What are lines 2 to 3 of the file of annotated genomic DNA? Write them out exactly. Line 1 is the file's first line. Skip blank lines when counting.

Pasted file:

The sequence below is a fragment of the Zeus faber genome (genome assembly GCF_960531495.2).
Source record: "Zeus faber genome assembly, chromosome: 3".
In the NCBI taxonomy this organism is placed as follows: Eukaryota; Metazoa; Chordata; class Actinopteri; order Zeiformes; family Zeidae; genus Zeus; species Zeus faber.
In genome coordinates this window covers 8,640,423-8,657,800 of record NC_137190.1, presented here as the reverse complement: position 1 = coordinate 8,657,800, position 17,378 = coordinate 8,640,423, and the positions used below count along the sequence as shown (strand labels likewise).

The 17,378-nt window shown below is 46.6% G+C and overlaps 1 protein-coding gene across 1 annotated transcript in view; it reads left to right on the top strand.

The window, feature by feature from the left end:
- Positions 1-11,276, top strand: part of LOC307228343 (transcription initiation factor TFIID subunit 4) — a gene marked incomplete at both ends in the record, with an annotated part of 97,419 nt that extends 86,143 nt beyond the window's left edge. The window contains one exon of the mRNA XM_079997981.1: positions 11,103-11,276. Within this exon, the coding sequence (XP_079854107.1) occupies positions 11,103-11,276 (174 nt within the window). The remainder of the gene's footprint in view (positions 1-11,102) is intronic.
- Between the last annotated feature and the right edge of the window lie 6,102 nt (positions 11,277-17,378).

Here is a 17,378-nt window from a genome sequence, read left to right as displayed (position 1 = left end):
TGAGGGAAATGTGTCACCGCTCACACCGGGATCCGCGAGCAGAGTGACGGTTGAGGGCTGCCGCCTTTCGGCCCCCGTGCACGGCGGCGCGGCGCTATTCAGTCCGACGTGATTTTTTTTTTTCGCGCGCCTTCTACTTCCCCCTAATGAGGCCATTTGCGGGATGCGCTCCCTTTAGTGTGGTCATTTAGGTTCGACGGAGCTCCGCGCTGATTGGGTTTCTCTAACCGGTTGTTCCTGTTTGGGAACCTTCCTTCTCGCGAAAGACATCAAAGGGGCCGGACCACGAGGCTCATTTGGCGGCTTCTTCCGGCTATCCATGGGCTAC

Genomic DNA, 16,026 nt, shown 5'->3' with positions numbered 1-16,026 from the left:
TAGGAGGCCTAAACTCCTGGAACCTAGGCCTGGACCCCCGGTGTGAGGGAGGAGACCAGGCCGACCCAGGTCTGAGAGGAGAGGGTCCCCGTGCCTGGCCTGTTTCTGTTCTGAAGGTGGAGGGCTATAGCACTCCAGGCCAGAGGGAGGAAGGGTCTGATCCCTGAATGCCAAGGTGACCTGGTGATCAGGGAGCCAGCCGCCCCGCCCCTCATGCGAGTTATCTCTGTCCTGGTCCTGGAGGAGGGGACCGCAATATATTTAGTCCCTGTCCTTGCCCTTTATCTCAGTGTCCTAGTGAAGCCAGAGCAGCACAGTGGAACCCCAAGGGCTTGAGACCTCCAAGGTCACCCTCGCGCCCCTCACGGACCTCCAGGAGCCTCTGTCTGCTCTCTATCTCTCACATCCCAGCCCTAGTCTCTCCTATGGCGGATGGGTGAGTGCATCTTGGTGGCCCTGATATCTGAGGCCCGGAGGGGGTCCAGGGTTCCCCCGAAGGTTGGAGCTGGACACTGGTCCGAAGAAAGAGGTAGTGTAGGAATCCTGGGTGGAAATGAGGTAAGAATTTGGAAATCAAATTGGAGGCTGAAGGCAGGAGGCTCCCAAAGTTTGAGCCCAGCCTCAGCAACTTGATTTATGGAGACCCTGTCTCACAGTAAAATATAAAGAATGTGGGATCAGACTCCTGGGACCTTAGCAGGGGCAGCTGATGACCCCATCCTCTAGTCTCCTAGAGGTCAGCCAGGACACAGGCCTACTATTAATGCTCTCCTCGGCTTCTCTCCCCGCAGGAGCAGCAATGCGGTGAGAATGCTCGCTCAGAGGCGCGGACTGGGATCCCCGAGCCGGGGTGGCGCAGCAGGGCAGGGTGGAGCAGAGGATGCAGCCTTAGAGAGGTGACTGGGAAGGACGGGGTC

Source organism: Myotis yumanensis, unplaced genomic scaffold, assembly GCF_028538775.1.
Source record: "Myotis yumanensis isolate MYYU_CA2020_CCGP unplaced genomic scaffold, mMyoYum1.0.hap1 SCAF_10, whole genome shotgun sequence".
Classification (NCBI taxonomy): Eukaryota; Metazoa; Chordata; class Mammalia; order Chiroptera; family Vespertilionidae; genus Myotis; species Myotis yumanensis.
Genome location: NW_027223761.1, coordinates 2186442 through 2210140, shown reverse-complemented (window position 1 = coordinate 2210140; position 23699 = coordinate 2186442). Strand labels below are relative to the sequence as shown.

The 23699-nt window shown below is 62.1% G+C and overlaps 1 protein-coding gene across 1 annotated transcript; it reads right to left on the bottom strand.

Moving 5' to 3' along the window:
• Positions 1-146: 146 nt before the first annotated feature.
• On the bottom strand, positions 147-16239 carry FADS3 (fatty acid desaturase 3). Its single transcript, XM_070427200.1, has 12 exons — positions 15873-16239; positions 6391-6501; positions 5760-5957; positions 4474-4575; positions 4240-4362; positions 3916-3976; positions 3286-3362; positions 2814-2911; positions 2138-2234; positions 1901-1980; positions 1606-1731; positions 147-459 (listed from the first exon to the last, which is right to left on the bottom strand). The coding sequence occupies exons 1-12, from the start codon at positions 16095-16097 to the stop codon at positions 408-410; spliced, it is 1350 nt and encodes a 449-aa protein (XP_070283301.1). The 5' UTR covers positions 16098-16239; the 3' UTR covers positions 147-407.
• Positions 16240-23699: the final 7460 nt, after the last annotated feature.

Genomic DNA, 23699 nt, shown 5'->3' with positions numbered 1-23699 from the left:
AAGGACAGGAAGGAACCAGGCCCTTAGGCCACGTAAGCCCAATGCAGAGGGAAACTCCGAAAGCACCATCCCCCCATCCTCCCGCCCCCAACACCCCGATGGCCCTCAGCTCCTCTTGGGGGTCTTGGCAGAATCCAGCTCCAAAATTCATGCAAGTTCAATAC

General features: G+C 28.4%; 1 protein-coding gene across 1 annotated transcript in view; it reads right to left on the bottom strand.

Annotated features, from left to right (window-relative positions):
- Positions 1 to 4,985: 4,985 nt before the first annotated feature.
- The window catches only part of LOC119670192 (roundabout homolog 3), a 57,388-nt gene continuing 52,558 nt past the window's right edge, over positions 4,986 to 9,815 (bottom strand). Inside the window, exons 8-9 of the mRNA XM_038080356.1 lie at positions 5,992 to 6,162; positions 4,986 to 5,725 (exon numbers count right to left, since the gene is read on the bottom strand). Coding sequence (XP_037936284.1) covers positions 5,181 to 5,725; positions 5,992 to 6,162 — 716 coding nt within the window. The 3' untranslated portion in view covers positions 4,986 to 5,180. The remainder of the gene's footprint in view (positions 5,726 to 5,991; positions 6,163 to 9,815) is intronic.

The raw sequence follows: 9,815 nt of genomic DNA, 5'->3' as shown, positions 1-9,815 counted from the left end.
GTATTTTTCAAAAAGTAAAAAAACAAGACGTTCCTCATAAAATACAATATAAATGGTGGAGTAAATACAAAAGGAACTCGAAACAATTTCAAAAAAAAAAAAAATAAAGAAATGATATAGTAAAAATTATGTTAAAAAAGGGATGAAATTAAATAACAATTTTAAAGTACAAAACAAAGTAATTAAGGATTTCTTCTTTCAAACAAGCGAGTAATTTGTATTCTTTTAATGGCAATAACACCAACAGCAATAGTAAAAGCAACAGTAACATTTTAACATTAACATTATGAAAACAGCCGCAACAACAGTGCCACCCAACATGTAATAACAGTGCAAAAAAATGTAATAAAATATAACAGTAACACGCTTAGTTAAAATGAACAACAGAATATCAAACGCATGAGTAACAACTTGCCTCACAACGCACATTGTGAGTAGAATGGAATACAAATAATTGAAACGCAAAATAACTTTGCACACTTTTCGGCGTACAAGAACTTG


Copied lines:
Source record: "Zeus faber genome assembly, chromosome: 3".
In the NCBI taxonomy this organism is placed as follows: Eukaryota; Metazoa; Chordata; class Actinopteri; order Zeiformes; family Zeidae; genus Zeus; species Zeus faber.